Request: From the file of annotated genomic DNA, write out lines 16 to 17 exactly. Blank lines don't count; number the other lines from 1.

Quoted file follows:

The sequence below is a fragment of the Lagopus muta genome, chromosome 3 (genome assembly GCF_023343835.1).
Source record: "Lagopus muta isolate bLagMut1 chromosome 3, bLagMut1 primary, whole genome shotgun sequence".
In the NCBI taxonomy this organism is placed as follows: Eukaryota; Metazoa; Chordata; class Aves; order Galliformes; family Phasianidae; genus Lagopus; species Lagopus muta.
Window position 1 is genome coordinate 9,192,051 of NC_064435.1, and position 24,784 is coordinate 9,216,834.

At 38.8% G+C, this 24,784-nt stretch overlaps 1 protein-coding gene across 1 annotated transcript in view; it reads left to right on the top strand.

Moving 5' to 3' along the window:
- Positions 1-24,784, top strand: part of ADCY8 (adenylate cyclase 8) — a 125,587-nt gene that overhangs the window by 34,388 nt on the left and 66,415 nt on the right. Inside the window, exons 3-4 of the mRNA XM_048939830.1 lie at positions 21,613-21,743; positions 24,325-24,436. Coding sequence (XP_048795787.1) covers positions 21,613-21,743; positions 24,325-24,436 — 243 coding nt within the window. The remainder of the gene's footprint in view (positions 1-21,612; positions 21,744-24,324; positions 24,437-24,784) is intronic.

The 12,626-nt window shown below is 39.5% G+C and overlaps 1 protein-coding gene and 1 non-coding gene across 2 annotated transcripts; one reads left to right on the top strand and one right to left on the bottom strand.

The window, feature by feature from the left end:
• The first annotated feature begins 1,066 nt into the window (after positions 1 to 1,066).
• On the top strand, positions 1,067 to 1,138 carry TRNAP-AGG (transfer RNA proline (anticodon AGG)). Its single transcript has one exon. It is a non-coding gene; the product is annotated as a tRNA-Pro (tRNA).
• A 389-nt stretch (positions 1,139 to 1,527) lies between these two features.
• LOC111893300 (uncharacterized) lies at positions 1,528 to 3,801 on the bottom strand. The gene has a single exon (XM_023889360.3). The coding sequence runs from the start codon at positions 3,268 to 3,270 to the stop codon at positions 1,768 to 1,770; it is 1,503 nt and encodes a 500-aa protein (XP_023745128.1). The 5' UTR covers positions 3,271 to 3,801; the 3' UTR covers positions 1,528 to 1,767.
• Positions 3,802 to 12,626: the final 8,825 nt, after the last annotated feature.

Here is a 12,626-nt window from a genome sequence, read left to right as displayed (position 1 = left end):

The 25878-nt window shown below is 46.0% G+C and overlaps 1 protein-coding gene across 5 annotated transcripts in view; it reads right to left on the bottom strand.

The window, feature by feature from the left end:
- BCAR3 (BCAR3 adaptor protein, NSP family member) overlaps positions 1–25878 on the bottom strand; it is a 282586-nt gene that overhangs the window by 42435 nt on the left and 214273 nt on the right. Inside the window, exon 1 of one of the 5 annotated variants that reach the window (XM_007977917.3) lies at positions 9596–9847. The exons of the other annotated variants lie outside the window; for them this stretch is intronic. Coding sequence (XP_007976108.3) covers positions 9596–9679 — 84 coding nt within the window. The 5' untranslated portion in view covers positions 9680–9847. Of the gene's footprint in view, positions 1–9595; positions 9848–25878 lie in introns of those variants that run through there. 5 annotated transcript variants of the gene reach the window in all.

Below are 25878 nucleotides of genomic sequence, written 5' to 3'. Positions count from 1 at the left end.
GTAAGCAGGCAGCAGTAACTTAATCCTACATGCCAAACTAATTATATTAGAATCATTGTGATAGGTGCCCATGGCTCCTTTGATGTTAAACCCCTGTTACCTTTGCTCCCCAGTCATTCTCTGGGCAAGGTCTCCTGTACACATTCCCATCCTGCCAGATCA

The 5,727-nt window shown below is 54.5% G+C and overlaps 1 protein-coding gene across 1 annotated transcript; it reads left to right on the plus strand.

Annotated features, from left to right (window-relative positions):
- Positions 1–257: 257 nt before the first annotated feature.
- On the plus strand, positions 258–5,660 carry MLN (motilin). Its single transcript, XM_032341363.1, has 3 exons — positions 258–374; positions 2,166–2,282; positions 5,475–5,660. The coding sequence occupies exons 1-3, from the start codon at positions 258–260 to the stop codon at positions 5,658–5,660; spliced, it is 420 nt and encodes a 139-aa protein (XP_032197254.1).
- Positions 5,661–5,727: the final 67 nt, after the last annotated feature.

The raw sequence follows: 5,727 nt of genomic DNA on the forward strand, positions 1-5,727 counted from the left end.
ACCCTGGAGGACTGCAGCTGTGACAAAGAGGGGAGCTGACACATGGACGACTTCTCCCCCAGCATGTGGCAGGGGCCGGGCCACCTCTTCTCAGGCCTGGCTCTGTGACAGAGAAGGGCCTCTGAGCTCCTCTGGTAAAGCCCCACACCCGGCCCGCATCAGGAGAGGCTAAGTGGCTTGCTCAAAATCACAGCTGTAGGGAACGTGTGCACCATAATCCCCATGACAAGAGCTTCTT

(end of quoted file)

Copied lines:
The 25878-nt window shown below is 46.0% G+C and overlaps 1 protein-coding gene across 5 annotated transcripts in view; it reads right to left on the bottom strand.

The window, feature by feature from the left end: